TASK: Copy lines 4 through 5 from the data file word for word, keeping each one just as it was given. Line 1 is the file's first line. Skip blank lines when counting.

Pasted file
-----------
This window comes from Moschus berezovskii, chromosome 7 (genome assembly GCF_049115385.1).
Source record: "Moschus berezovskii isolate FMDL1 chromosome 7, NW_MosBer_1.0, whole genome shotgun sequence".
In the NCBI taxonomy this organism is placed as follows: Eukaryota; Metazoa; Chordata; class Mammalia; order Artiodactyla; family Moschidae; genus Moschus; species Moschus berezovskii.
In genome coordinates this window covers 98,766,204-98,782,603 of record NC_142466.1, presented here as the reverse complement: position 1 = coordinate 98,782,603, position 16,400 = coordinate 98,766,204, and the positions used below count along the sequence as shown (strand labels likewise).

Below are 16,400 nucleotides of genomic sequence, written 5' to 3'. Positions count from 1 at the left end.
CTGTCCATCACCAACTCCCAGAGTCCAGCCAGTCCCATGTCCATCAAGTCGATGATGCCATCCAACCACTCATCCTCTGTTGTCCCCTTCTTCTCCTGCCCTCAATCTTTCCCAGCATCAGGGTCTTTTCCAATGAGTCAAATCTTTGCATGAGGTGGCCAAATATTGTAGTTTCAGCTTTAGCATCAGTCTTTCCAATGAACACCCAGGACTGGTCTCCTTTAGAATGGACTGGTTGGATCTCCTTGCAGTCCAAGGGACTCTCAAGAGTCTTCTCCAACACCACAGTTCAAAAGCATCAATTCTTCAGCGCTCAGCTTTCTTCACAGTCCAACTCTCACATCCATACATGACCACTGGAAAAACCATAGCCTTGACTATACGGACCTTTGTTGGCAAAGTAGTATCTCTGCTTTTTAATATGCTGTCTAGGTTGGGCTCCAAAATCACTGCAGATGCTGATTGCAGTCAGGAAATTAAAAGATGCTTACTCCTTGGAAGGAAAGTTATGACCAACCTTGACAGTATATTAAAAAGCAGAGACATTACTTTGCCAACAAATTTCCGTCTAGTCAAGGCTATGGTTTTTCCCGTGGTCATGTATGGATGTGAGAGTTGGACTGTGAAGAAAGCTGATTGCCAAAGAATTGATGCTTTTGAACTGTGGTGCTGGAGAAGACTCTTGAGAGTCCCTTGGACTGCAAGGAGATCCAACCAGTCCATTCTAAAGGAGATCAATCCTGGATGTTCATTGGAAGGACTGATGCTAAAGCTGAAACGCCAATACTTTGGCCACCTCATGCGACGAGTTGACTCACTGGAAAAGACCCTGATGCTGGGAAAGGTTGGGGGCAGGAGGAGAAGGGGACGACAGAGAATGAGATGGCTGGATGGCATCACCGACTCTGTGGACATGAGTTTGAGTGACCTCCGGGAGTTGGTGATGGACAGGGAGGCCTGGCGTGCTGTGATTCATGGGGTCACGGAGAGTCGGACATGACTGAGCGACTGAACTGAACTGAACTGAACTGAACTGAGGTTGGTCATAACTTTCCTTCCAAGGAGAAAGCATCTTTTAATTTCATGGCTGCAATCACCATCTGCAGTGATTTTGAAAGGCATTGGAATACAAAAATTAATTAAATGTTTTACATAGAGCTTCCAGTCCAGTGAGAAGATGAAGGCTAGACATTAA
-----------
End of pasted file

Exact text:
In genome coordinates this window covers 98,766,204-98,782,603 of record NC_142466.1, presented here as the reverse complement: position 1 = coordinate 98,782,603, position 16,400 = coordinate 98,766,204, and the positions used below count along the sequence as shown (strand labels likewise).

Below are 16,400 nucleotides of genomic sequence, written 5' to 3'. Positions count from 1 at the left end.